Automotive lifts are necessary for mechanics, as they need to be able to work underneath a vehicle in order to repair it. There are many types of lifts available, from regular to heavy duty lifts of all sizes. Smaller, regular strength lifts are used for your everyday car and truck lifts, but there are also heavy duty truck lifts for big rigs and car carriers as well as other larger vehicles. There are also automotive lifts used for storage purposes, put into use by larger retailers or mechanics with limited space. Automotive lifts allow mechanics to shed some light on the work space and not be confined to the six inches between a car’s undercarriage and the ground.
As with any large piece of machinery, automotive lifts require consistent maintenance and vigilant safety training. If car and truck lifts are improperly installed, used, or maintained, a vehicle may fall and cause grave injury and monetary problems for the repair shop. To ensure proper training of employees, the owner should have an annual review of safety procedures and verify that technicians know the limitations of the automotive lift. Another precaution when using lifts is to not allow laypeople into the repair area, as they do not necessarily know all the risks associated with the operation of car and truck lifts. Proper installation necessitates concrete foundations to sustain the weight of the lift itself and the cars that it will hold.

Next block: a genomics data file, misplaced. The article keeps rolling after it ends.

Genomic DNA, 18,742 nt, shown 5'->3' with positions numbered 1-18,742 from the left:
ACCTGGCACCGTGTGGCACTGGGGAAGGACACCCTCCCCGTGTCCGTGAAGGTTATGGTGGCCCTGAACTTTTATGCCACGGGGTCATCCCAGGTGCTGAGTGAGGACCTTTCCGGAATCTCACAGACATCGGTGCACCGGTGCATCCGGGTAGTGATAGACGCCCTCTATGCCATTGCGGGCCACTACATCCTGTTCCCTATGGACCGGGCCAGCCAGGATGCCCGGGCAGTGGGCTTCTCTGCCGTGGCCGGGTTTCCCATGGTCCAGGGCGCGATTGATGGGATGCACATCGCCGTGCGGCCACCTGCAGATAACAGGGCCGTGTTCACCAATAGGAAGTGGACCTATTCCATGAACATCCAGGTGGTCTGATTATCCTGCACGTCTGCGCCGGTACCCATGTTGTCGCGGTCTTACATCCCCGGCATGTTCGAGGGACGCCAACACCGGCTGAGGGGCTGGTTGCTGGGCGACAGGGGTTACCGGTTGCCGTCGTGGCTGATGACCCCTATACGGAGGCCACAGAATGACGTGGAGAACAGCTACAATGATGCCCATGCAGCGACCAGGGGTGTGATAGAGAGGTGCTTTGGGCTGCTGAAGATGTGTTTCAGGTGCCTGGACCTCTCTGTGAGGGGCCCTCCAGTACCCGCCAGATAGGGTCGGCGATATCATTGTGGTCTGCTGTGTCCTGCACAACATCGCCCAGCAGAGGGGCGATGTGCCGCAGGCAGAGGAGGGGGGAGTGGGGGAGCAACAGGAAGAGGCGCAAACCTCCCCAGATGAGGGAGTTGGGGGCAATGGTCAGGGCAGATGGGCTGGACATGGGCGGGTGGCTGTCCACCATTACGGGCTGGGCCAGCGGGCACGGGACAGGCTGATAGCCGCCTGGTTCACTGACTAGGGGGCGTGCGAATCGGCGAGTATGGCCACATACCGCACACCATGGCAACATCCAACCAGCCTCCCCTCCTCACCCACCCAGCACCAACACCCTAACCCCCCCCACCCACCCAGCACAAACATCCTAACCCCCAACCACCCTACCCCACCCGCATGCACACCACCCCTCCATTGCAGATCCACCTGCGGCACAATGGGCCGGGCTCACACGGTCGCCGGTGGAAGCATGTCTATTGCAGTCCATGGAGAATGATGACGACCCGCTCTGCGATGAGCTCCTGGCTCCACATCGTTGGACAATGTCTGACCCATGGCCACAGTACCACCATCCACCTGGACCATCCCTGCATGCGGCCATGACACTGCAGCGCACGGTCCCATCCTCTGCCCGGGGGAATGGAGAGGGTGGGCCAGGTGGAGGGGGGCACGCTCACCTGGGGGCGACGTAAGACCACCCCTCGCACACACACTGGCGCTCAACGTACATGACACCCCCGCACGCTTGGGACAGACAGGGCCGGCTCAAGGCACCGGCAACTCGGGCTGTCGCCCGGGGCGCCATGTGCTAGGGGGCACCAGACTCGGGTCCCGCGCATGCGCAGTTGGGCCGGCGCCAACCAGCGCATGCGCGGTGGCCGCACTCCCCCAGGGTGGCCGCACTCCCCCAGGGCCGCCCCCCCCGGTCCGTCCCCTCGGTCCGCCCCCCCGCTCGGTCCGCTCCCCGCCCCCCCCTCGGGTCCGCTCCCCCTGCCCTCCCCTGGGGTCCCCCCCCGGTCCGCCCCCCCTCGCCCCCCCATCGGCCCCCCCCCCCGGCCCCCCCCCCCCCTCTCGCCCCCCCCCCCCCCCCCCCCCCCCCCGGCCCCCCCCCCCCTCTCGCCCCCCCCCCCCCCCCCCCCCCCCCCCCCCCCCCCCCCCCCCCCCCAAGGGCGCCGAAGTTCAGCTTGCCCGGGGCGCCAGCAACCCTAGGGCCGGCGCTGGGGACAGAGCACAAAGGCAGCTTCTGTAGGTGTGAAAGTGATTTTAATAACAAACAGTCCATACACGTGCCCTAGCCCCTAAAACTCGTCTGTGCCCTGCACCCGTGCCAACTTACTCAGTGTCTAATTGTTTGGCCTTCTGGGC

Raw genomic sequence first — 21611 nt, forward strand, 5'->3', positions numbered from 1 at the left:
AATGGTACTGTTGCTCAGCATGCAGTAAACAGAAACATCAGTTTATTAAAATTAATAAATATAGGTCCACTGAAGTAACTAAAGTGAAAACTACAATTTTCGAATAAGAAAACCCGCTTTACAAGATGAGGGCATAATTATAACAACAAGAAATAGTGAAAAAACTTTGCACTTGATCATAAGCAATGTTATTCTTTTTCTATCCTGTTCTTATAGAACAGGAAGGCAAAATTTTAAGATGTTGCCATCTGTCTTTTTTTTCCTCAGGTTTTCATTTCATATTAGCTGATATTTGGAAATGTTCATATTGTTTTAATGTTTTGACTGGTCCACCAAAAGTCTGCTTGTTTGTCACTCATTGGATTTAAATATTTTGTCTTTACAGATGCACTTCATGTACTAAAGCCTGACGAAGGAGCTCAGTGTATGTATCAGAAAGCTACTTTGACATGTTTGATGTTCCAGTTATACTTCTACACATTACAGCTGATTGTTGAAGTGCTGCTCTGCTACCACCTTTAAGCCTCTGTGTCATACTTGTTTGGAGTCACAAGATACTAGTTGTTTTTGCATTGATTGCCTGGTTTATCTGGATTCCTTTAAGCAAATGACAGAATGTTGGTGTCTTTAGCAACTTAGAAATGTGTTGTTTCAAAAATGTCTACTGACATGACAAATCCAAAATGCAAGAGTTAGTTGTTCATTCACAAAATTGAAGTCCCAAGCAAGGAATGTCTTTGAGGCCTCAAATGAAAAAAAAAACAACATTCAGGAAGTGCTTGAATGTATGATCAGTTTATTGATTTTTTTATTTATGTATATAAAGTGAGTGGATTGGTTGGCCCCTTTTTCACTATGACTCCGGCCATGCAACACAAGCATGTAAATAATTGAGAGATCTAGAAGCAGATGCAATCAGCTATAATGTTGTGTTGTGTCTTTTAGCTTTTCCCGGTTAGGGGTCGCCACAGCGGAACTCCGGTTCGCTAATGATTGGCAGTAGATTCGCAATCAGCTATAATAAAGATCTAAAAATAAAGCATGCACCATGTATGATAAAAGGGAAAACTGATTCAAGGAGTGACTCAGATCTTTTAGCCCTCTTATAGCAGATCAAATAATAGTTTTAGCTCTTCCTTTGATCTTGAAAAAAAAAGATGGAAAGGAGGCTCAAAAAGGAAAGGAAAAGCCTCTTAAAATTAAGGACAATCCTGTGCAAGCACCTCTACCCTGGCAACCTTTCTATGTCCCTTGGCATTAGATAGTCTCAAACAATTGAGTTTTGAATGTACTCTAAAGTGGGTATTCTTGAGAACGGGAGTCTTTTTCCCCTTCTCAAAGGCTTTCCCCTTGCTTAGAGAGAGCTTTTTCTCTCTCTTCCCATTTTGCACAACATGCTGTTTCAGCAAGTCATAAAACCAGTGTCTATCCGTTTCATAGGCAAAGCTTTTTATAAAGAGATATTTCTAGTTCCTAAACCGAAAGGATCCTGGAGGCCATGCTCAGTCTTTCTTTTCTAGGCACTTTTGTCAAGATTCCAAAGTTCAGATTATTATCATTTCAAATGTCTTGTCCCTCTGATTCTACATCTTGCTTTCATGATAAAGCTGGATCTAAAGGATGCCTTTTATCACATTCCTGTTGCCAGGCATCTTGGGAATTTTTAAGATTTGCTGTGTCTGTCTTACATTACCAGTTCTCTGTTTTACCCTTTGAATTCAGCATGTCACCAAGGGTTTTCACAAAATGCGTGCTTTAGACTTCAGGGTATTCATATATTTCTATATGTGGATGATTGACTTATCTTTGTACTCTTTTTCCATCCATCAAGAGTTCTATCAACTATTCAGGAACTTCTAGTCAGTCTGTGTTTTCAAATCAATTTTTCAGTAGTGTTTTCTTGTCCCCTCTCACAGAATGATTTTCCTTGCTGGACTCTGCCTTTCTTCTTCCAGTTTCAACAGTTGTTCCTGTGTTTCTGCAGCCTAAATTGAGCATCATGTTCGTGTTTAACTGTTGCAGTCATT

Lifts should be certified by a governing body, such as the Automotive Lift Institute. A lift can only be certified if the owner has the proper paperwork, including schematic drawings, stress calculations, and evidence of user safety. It is prudent for someone looking to purchase a car and truck lift to verify that it uses quality materials and can be certified by the industry.